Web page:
Guy Webster’s red wooden barn, ringed with weeds and scattered gardening tools, has become a pilgrimage destination for motorcycle cognoscenti. Several years ago, Webster received a surprise visit from one of these connoisseurs, the daughter of MV Agusta founder Count Domenico Agusta. The countess, having heard fables of an incomparable Italian motorcycle collection in Southern California, traveled from Italy to Webster’s home in Ojai to see if there was any truth to these tales. After an exchange of pleasantries, Webster escorted her from his house, situated in a secluded area adjacent to an orange grove, down a short path to the barn. He then swung open the door and flipped on the lights, revealing dozens of sparkling small-displacement Italian motorcycles, including several machines that her late father had designed and built. She stepped inside for a better view, and standing under a sign that reads, “Parking for Italians only/All others will be towed,” the countess wept.
Emotions often run unchecked in the presence of Webster’s collection. Every other weekend from October through May, as many as 300 visitors from California and beyond flock to Webster’s barn to gawk, sigh, and shed an occasional tear over his 75-machine stable of Italian motorcycles built from 1950 to 1980. “When one of the top people in Italy who buys and restores these bikes looked at my collection, he said it’s the finest collection of Italian bikes in the world,” says the 63-year-old Webster. “They’re all correct and they’re all there.”
The curators of the Guggenheim’s The Art of the Motorcycle exhibit were sufficiently impressed with the collection to include five of Webster’s bikes in the show, which has been drawing record crowds to the museums since it opened at the Guggenheim in Bilbao, Spain, in 1998. “His approach is that of a connoisseur,” says Charles Falco, cocurator of The Art of the Motorcycle. “If you’re the Metropolitan Museum in New York, you can have an incredibly broad collection of all periods and art. If you’re a smaller museum, you can try and do the same thing, but then you’re broadly collecting stuff of not good quality. A good curator of a smaller museum will focus on a smaller aspect to be the best in the world. I sensed that in Guy’s collection.”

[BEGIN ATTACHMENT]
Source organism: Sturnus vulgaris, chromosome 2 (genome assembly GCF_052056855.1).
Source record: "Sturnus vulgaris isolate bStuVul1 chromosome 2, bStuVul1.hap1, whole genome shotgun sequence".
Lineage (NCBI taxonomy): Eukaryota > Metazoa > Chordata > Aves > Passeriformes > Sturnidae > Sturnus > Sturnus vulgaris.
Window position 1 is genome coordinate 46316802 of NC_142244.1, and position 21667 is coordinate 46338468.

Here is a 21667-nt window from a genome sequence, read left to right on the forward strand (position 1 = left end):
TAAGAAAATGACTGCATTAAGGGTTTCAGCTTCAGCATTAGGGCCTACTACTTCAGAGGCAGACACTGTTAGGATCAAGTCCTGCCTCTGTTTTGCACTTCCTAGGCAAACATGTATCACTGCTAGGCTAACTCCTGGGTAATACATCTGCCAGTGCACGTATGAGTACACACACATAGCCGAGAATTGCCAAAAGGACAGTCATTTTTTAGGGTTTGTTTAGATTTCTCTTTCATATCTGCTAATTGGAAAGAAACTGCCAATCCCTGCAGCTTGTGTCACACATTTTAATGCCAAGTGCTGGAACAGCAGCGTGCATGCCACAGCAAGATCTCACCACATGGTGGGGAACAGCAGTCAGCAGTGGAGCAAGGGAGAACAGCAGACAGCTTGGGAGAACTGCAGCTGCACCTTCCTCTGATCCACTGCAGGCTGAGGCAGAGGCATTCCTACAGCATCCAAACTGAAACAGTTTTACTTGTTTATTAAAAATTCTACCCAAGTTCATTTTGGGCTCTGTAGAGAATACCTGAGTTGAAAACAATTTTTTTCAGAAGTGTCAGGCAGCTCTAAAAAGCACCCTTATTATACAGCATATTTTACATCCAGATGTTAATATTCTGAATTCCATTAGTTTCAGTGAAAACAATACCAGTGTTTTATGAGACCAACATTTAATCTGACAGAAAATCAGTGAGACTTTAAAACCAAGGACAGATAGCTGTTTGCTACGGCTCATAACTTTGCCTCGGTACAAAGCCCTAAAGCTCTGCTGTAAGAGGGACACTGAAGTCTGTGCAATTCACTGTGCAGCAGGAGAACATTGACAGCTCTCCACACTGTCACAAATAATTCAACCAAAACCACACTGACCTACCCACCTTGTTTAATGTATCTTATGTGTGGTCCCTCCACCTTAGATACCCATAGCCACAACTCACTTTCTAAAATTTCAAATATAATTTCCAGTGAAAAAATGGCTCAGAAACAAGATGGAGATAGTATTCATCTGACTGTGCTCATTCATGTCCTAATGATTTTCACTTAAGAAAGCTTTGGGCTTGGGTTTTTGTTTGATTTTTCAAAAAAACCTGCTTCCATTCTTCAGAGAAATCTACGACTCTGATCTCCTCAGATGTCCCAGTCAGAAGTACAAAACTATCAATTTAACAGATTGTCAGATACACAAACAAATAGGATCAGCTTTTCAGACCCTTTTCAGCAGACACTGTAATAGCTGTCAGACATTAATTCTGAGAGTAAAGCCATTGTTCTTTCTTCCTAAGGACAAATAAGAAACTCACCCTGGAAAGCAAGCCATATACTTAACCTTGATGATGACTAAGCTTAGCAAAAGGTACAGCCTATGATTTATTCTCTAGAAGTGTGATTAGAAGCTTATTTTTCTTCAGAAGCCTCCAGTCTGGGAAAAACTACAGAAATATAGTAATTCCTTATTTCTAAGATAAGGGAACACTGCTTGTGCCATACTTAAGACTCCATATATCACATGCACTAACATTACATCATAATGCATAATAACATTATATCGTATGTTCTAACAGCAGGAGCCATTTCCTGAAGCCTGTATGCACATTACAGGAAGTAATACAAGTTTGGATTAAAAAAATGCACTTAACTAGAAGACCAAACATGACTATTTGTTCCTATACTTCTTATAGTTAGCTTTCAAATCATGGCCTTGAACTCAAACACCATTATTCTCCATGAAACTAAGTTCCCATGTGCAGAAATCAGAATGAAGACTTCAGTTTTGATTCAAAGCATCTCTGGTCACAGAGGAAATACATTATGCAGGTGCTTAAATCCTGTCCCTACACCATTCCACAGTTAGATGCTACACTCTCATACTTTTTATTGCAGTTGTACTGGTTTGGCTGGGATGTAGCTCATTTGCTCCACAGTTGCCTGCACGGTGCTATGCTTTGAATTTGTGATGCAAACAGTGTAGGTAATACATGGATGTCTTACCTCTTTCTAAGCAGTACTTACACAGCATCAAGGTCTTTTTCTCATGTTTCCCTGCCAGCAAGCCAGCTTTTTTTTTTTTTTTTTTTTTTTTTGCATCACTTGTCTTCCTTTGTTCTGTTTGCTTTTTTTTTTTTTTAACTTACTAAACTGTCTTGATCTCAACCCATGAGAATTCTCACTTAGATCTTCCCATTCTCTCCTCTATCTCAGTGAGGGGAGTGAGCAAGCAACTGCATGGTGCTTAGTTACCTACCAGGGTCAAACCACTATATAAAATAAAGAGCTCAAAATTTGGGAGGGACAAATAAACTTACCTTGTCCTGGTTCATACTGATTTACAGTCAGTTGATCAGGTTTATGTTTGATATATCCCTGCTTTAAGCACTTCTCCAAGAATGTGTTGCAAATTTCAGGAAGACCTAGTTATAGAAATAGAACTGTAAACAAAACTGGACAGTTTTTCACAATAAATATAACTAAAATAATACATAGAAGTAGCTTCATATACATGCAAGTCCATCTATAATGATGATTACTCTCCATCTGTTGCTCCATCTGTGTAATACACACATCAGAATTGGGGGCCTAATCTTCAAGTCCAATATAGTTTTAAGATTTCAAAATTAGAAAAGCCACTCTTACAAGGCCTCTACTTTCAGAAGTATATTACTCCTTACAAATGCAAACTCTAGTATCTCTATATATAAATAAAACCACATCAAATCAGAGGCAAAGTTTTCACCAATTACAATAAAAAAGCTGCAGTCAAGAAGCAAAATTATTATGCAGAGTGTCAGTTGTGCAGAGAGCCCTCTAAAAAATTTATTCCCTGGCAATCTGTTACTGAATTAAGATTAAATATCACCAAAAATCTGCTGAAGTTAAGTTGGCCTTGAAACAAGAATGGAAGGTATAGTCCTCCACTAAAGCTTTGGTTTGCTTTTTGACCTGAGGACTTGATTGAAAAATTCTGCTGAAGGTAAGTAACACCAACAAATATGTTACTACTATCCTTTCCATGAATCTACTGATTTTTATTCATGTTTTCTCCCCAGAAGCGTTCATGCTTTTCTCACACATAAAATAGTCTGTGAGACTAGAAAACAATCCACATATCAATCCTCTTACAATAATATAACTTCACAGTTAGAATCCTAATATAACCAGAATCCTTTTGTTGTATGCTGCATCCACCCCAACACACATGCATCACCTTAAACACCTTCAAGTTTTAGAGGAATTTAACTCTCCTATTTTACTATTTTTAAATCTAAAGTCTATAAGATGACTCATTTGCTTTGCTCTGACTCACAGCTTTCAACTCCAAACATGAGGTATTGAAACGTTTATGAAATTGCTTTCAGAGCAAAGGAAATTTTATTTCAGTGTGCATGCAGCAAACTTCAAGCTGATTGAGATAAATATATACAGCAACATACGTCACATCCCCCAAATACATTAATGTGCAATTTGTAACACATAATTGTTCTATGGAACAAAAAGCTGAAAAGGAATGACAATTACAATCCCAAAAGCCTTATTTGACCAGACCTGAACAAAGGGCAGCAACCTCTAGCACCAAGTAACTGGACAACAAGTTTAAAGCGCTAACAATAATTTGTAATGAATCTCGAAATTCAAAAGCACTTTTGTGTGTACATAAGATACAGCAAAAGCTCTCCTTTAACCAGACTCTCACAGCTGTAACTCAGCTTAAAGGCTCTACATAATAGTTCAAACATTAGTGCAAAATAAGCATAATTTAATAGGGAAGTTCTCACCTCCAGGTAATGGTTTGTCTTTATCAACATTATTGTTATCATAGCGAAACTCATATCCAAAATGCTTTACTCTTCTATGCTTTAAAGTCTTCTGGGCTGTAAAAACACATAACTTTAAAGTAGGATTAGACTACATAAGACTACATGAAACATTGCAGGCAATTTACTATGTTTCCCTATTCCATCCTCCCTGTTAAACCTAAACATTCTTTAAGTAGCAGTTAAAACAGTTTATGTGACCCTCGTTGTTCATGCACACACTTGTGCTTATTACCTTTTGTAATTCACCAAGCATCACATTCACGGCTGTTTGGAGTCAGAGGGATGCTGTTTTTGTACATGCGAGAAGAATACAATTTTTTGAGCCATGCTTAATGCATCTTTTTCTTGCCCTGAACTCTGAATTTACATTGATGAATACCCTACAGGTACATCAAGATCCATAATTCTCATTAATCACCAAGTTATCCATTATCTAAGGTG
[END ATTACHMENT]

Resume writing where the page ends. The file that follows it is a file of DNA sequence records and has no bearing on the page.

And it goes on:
He may possess the world’s premier collection of its kind, but Webster says that he did not amass it to find fame or fortune—even though several of the bikes are worth more than $20,000. While he enjoys showing his motorcycles to visitors, and he likes to sit in his barn and gaze at his machines while listening to music, Webster insists that, as possessions, the motorcycles might as well be paperweights. “I’m a Buddhist,” he explains. “I have no attachment. These could all go up tomorrow. It’s all about nonattachment.”
Although it is tempting to dismiss Webster’s claim as disingenuous if not delusional, it is consistent with the notion that a collector feels a greater passion for collecting than for his collection. In this same vein, Webster says that he took more pleasure in making his 1964 Moto Morini Corsarino SS perfect than he does in possessing or displaying the flawless red machine. When he obtained it, the Corsarino, known as the Little Pirate, was truly authentic, except for one detail that Webster had initially missed: His Little Pirate had a two-person seat, and the Corsarino rolled off the production line with a one-person racing seat. When he eventually discovered the inconsistency, Webster, a stickler for accuracy whom some might consider obsessive, was distraught. To him, the seat smacked of fraudulence and blemished his entire collection.